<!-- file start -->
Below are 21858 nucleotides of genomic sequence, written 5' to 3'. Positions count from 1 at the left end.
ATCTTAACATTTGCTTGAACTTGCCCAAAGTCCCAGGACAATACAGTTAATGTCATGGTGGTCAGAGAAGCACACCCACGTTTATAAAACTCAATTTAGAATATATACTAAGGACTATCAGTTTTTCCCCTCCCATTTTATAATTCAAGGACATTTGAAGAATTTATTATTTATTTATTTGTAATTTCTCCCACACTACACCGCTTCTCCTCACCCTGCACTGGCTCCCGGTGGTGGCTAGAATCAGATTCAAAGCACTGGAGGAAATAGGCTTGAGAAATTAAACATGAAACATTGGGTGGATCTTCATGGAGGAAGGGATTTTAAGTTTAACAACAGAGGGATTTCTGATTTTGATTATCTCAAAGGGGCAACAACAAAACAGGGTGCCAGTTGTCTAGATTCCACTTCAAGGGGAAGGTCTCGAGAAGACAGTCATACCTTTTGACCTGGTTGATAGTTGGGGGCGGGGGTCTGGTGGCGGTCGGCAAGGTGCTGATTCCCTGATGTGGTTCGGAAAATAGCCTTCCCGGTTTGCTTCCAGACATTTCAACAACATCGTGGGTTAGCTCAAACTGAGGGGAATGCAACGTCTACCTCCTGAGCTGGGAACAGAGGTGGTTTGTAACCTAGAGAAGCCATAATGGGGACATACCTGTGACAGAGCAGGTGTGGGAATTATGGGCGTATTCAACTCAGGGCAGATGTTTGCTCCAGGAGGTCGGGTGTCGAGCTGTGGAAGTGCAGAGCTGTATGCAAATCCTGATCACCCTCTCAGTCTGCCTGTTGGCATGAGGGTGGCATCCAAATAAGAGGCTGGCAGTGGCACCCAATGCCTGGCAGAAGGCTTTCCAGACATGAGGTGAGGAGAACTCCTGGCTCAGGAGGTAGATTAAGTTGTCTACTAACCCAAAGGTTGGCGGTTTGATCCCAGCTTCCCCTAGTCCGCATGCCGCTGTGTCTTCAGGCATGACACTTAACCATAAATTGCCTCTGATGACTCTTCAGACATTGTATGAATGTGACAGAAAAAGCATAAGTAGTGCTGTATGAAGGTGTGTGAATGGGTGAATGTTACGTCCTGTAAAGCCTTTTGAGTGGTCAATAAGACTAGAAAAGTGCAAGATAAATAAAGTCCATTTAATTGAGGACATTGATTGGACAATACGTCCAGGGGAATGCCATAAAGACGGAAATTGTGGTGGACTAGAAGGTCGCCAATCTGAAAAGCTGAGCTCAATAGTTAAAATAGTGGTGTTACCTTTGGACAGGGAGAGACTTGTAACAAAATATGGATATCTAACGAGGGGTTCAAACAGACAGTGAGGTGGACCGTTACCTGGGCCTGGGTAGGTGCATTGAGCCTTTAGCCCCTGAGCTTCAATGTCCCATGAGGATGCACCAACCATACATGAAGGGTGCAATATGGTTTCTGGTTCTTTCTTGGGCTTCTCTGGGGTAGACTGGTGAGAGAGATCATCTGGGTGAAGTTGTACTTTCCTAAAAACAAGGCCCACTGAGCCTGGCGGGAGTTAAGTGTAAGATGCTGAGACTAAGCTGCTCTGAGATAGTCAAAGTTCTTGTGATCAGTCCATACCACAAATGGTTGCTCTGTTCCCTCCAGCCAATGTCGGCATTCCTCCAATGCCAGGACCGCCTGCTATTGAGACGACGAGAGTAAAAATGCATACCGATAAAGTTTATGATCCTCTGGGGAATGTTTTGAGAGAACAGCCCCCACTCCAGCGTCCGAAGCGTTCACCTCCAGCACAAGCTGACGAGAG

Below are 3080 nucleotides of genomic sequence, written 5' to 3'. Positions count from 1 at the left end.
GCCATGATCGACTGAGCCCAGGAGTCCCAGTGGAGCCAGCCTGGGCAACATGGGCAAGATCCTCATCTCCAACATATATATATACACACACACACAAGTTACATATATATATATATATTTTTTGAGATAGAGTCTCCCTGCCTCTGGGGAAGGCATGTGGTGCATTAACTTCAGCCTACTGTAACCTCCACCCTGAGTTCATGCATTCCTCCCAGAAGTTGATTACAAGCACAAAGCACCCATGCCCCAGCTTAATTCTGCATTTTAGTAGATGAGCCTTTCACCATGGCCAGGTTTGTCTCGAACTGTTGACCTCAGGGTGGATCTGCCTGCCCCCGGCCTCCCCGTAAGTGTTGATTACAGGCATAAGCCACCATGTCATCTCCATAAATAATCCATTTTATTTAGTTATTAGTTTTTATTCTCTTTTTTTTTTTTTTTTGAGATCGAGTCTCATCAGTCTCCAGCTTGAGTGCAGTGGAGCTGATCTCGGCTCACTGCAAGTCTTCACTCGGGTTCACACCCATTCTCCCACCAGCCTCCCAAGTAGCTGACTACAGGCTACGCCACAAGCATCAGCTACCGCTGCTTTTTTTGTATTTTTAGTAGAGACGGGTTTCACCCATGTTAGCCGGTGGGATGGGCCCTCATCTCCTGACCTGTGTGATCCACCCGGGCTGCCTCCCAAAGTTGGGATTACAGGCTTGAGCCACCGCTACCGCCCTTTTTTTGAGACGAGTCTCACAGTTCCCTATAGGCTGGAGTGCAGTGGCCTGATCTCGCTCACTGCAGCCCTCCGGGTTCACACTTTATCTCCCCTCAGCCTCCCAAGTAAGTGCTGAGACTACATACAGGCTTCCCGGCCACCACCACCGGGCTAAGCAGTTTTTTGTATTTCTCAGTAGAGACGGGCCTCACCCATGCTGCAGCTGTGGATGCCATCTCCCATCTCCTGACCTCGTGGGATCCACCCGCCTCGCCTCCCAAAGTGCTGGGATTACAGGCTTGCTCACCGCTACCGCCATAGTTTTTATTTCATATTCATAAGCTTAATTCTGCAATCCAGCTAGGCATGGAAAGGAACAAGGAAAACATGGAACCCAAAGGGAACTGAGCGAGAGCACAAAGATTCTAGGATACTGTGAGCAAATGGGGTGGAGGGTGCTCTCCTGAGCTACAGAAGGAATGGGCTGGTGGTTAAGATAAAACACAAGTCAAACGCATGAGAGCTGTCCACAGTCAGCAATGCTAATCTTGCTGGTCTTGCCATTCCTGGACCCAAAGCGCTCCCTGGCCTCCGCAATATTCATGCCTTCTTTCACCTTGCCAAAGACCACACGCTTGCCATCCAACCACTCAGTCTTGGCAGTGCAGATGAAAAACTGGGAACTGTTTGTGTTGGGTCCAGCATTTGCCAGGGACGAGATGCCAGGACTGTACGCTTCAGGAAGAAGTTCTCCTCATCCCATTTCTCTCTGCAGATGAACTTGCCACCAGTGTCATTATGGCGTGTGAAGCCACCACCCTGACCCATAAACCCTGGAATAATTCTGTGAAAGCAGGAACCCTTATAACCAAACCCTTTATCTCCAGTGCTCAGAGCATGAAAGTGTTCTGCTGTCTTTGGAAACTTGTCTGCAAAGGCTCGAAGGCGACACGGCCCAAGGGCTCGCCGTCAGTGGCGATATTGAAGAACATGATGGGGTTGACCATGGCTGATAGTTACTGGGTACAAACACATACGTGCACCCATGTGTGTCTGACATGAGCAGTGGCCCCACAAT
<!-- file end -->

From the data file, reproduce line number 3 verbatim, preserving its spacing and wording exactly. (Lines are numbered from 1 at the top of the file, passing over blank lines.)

Below are 3080 nucleotides of genomic sequence, written 5' to 3'. Positions count from 1 at the left end.